Fri 4 – Sun 6 March 2016

This special weekend presents 11 screenings of films by the British filmmaker Marc Karlin, described on his death in 1999 as Britain’s most significant, unknown filmmaker. For three decades he was a leading figure within Britain’s independent film community, actively contributing to opening up television through Channel 4.

In the 1980s–90s Karlin’s work was persistent in its questioning of the future of the British Left. It takes us on journeys through socialism, political change and cinema itself, critiquing both Thatcherism and Blair’s New Labour. Undeterred by these fundamental societal shifts and the crippling confusion affecting the Left, Karlin invested himself in the continued exploration of socialist themes.

Karlin was present in Paris around the events of May 1968. Inspired by the work of Chris Marker, he submerged himself into London’s newly formed independent film collectives. Although informed by an international perspective, most of Karlin’s work focuses on the UK with the notable exception of his remarkable series of films on the Nicaraguan revolution.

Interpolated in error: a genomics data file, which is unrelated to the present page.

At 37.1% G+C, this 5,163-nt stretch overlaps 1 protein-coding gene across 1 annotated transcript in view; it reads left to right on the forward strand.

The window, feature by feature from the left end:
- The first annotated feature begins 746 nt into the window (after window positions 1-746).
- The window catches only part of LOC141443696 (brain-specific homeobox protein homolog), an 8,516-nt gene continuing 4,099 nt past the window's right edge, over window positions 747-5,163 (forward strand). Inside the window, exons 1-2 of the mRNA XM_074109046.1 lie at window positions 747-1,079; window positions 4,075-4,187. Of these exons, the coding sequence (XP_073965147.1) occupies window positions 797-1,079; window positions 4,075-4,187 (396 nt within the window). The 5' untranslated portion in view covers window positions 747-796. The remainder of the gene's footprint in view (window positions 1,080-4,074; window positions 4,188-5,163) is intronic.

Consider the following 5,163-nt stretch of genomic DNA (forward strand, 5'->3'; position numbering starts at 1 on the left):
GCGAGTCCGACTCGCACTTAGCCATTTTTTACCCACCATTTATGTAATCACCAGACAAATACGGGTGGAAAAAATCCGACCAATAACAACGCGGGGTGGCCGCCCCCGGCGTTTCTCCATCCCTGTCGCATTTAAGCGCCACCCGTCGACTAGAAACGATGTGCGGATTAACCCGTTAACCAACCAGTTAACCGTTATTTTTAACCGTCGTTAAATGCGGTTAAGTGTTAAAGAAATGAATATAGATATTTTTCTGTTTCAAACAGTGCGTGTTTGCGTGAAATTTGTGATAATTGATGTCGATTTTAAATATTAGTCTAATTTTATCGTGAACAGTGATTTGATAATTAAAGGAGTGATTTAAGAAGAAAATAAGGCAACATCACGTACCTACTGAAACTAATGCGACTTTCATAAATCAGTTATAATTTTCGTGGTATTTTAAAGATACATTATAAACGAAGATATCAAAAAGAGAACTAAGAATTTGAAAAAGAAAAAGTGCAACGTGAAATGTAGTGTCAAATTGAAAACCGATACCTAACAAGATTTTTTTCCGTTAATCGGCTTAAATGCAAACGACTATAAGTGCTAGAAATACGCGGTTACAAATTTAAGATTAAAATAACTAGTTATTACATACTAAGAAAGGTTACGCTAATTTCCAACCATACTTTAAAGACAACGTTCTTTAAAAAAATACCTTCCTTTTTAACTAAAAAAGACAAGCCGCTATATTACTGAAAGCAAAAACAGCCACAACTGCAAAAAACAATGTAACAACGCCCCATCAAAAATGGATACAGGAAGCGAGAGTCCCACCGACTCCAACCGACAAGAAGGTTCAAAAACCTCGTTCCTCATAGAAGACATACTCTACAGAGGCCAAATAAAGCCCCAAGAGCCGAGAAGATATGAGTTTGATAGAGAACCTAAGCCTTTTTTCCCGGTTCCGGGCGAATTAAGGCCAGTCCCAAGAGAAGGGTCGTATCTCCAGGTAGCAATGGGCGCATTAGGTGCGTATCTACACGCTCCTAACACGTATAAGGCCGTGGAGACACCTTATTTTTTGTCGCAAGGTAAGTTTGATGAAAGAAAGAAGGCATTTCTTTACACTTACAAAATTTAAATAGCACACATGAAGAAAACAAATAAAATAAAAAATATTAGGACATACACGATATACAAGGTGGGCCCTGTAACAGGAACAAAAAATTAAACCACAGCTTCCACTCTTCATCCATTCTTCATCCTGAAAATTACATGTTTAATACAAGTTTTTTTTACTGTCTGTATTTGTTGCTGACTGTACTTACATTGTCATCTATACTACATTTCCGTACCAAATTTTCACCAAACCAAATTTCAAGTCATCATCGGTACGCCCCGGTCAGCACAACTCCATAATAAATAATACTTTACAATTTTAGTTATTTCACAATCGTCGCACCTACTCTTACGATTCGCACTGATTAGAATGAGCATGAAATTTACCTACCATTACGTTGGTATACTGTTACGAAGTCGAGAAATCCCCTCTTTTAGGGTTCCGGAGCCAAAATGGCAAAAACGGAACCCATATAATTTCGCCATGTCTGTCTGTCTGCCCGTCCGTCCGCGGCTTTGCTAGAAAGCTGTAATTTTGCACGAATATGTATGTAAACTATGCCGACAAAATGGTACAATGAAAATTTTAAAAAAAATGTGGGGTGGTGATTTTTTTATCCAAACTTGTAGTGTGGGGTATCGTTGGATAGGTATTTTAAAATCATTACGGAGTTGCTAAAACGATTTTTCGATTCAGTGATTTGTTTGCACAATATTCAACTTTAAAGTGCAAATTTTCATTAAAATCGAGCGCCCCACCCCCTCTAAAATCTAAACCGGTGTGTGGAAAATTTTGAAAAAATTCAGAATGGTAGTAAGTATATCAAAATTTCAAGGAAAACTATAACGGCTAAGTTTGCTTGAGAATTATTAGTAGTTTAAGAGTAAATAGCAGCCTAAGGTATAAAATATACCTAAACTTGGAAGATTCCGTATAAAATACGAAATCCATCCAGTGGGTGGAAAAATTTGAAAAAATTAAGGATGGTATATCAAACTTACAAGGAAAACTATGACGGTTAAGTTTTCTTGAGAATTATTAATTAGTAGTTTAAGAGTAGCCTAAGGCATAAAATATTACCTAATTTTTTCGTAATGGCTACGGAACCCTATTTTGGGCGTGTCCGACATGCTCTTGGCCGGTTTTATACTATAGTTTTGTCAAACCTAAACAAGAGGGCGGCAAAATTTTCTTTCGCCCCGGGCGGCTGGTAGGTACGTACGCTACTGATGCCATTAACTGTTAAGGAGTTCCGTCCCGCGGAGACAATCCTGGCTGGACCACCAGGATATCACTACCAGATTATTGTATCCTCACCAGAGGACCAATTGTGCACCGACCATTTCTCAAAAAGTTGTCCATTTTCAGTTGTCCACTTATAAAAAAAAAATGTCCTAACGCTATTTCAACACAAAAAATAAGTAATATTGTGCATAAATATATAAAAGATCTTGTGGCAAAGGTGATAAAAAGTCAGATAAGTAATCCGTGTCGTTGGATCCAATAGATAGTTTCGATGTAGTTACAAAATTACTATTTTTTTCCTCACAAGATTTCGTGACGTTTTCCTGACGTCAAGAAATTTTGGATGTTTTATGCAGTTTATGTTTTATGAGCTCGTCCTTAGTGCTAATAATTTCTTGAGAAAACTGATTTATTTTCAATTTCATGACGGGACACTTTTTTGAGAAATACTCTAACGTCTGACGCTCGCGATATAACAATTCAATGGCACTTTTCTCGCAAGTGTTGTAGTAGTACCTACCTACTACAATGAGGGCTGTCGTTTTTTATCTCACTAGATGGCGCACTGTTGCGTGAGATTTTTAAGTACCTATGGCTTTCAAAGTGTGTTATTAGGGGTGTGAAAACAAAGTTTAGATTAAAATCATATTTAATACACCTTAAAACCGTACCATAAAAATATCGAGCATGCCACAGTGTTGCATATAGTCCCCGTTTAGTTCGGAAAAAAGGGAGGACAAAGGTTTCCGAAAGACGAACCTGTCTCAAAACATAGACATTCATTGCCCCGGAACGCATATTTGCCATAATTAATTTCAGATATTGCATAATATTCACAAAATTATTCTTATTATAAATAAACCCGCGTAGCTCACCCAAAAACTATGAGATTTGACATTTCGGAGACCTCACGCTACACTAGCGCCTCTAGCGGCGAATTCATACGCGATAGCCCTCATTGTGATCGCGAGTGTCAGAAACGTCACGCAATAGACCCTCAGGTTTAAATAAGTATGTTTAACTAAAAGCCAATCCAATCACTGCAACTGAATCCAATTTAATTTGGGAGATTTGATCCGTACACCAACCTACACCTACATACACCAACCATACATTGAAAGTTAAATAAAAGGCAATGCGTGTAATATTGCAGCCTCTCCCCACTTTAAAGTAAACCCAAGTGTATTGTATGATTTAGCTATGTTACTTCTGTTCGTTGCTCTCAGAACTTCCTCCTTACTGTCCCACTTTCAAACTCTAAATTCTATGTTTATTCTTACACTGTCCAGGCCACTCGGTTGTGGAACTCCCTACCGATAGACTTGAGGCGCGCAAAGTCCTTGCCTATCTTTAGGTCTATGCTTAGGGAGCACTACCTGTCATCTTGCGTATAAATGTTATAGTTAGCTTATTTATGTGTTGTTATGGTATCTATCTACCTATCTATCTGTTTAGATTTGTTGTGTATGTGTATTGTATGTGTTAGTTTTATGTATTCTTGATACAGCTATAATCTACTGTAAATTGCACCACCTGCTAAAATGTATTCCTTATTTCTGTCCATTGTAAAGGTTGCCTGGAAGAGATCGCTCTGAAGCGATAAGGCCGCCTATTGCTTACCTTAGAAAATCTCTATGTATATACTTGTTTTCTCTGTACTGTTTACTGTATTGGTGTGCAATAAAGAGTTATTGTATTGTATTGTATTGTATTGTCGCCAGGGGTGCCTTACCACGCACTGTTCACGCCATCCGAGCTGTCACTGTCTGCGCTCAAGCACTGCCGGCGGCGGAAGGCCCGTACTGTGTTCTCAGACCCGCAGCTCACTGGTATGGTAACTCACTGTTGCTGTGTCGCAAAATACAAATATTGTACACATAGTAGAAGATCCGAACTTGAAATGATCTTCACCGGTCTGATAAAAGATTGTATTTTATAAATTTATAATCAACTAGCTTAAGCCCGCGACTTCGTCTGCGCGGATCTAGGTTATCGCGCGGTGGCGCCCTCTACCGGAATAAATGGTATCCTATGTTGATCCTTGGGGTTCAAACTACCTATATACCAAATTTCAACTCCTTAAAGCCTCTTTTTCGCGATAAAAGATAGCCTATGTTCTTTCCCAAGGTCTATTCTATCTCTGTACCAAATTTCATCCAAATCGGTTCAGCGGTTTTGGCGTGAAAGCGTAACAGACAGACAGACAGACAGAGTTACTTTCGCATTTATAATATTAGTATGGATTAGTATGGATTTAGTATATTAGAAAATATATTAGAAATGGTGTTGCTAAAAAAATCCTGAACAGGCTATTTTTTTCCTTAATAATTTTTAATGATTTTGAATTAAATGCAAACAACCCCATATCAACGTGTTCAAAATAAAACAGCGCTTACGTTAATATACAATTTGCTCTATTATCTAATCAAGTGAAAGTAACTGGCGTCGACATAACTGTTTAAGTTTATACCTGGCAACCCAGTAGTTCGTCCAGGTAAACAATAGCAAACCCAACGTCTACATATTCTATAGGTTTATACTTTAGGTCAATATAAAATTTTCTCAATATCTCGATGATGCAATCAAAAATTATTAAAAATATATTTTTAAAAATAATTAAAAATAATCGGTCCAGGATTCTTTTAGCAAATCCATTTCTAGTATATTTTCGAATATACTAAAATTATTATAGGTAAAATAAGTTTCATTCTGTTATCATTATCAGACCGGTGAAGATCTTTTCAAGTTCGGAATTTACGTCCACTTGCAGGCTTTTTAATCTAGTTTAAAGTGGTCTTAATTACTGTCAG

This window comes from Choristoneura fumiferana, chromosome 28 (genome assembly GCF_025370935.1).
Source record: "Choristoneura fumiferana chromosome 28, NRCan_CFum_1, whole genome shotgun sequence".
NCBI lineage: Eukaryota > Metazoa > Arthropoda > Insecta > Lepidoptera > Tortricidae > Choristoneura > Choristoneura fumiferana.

On FRI 4 MARCH the weekend launches with BETWEEN TIMES (1993) a journey through debates around Tony Blair’s programme for New Labour, revealing the assumptions and consequences buried in the spin. Framed as a debate between socialism and postmodernism the film tells two stories; one about an attempted workers’ buy-out which ended in the NCB’s destruction of Thurcroft Colliery, and the other about a dustman who becomes a student at a trade union college.

SAT 5 MARCH continues the focus on Karlin’s questioning of the future of the British Left, with the screening of five films including THE SERPENT (1997), a blackly funny drama-documentary in which a London architect (a Tony Blair supporter by day and Ken Livingstone fan by night) dreams of destroying Rupert Murdoch who has made England ‘ a hard, sniggering, resentful, hard shoulder of a place’.

On SUN 6 MARCH we screen all five of Karlin’s films about the revolution in Nicaragua, beginning in 1978–79 with a film of American photographer Susan Meiselas’ images of the two insurrections that led to the overthrow of fifty years of dictatorship by the Somoza family, and continuing with films shot by Karlin in 1983–84 observing the problems of putting socialism into practice and the political process leading up to the 1984 elections.

All screenings are accompanied by Q&A discussions. Presented in partnership with the Marc Karlin Archive.

A Film Pass is available with special discounted tickets for all the weekend screenings, direct from Tyneside Cinema.

Further information about all the Marc Karlin films here.

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